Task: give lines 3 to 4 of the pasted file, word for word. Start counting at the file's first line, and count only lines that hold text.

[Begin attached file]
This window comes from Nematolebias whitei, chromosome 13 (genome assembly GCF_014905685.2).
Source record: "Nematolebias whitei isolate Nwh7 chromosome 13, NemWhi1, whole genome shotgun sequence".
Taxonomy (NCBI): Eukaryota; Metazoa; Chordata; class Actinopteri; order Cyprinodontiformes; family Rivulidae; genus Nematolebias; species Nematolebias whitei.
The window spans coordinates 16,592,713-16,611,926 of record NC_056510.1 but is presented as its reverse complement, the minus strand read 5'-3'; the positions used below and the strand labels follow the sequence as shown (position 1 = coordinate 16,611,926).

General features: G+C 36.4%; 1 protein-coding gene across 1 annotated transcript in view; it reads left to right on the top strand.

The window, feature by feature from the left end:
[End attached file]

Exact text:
Taxonomy (NCBI): Eukaryota; Metazoa; Chordata; class Actinopteri; order Cyprinodontiformes; family Rivulidae; genus Nematolebias; species Nematolebias whitei.
The window spans coordinates 16,592,713-16,611,926 of record NC_056510.1 but is presented as its reverse complement, the minus strand read 5'-3'; the positions used below and the strand labels follow the sequence as shown (position 1 = coordinate 16,611,926).